Calls are up: Nunavut’s capital to get three more police officers
Iqaluit city councillors asking for beach area foot patrol this summer
The city wants to see more of the RCMP, literally—with walking patrols around the beach in summer and more regular attendance at Iqaluit city council meetings.
With three new staff members coming soon, increased police presence should be easier, St.-Sgt. Matco Sirotic told councillors during a June 13 police report to councillors—the first such report since February.
“Everywhere else in the country positions are going down. We are seeing more resources thrown at us that way,” he said.
But the increase is more related to crime stats than it is to community policing programs.
In a city and territory that has what Sirotic called a “high crime severity index,” he said the majority of detachment time is spent responding to calls for issues such as assault and domestic violence.
And, while call volume is down from previous years, that still remains quite high.
It’s not uncommon for the Iqaluit detachment to have two calls sitting in the queue while they are responding to a third, “which sounds like a big city setting,” Sirotic said.
According to the RCMP report, drug-related offences are going down, as are impaired driving, firearms offences and arson.
Mischief and disturbing of the peace are the most frequent calls RCMP receive, he said. And, calls for assault remain high—as does the number of prisoners held in Iqaluit RCMP cells, compared with the size of the city.
Annual stats for offences in Iqaluit to date show:
• 982 prisoners held;
• 830 mischief;
• 665 disturbing the peace;
• 263 assaults (all);
• 42 break and enters (there were 71 this time last year, in 2016);
• 34 traffic accidents;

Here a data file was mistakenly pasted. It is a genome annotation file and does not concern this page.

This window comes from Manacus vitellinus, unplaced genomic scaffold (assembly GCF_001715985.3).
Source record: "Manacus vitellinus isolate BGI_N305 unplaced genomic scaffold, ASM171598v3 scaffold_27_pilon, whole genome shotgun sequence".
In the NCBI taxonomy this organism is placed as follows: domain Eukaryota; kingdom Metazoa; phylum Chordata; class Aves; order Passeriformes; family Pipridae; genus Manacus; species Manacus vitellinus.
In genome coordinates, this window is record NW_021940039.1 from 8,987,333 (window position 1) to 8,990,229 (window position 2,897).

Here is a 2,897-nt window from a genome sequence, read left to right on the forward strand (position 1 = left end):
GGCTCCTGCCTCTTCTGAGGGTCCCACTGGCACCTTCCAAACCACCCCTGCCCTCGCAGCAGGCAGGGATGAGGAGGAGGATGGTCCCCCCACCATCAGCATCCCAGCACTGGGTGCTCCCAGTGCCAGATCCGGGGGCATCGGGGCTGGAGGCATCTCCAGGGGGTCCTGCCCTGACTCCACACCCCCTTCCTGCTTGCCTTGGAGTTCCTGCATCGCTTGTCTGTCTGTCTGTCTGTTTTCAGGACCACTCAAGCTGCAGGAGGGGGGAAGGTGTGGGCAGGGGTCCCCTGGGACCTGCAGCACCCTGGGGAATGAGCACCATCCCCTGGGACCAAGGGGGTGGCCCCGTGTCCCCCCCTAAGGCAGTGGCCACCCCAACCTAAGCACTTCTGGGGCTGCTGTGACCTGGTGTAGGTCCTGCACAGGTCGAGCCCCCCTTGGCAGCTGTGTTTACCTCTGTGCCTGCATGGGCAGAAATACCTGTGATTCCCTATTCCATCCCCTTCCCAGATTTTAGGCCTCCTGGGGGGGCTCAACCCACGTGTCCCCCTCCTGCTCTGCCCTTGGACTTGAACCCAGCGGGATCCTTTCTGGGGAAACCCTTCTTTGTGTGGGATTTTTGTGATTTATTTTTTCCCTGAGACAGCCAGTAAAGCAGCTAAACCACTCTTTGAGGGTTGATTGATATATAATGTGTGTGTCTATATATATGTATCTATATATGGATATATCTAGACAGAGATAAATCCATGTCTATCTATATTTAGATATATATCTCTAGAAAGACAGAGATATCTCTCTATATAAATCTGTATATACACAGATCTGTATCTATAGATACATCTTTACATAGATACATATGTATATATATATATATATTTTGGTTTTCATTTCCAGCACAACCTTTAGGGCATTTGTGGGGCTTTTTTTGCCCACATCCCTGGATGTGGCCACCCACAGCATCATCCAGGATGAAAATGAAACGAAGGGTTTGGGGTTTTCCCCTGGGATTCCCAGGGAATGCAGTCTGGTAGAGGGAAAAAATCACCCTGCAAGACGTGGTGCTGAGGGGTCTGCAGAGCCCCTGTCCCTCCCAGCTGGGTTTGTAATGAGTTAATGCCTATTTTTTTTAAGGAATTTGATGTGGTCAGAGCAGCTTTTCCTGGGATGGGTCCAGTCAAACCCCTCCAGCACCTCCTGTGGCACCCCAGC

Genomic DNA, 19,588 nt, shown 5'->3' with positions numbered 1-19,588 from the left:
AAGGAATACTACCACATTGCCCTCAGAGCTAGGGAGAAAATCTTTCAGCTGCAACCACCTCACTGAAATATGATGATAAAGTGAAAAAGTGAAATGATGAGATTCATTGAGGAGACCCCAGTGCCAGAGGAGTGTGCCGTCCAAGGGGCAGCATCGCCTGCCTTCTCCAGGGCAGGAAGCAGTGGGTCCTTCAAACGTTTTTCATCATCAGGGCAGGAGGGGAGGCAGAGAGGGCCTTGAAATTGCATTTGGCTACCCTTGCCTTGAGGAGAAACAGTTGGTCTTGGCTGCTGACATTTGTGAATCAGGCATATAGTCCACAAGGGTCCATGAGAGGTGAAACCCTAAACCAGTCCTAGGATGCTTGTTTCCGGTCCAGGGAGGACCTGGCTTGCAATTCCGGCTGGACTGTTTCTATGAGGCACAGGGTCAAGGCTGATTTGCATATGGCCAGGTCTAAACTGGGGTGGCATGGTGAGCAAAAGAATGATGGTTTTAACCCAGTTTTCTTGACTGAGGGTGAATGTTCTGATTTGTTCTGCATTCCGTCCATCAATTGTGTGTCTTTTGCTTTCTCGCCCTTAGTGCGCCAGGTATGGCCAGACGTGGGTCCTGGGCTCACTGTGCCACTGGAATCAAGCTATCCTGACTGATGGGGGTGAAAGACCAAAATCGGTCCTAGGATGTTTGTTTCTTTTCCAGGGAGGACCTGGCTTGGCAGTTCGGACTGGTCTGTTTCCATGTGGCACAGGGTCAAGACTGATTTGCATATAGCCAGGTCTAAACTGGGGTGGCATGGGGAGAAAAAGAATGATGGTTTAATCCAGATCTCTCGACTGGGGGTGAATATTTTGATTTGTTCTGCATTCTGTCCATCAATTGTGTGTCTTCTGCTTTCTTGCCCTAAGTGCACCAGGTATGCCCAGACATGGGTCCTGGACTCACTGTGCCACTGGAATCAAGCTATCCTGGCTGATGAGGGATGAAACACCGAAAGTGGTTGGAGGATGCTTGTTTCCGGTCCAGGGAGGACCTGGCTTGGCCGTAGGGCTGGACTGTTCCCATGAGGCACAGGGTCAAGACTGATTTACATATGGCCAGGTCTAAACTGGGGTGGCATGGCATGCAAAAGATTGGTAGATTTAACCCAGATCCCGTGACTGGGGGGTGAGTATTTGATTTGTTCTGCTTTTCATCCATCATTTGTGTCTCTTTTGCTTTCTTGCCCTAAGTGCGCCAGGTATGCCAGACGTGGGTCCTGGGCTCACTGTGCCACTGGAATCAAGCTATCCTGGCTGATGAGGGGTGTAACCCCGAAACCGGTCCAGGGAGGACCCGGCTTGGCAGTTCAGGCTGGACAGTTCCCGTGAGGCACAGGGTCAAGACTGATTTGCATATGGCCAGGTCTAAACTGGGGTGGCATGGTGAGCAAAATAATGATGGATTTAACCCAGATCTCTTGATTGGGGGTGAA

• 32 impaired vehicle operators; and,
• eight firearm offences.
Councillors still wondered if police here have enough support, even with the promise of three new officers on the way.
“Given the sheer volume of calls, we’re pushing 12,000, are you adequately staffed?” asked Coun. Kyle Sheppard. “If we were to push the GN to get more staff, would it make a difference?”
Likely not, Sirotic said, because staffing is done federally and is based on statistics. He added that the Iqaluit detachment actually requested more than three new staff.
He also told councillors the detachment would look into starting up a walking patrol for the summer months, including around the elders’ centre.
“Sometimes it’s not just to be safe, but it’s also to feel safe,” Sirotic said.
So to keep residents feeling safe, the RCMP would like Iqalungmiut to make sure their doors are locked as break and enters become more frequent in spring and summer.
“This is the time of the year that it tends to pick up,” Sirotic said, adding there was a spike in break and enters last spring around this time.
“We have an inordinate amount of trigger locks,” which are made available throughout the territory, said Sirotic. He said the long-running trigger lock program is aimed at firearm safety education but that the locks are pointless if people don’t use them.
A recent tragedy in Akulivik also spurred conversation at the meeting about mental health support.
Coun. Joanasie Akumalik said he had heard that people who received referrals for mental health support from the Iqaluit RCMP were not getting call-backs.
“Something is wrong with the communication with the RCMP and mental health,” he said. “I would strongly suggest the detachment start prioritizing referrals.”
Sirotic said while limited resources required the officers to focus on their role as first responders, mental health support was as much a priority for the RCMP as high-risk cases such as assault or abuse.
As for request from councillors for more community engagement, Sirotic said the detachment also opens its doors for school classes or community groups wanting to learn more about work done by the RCMP.
“My door is always open for that,” he said.
The detachment will also be co-hosting a June 21 barbecue at the elders’ centre for National Aboriginal Day.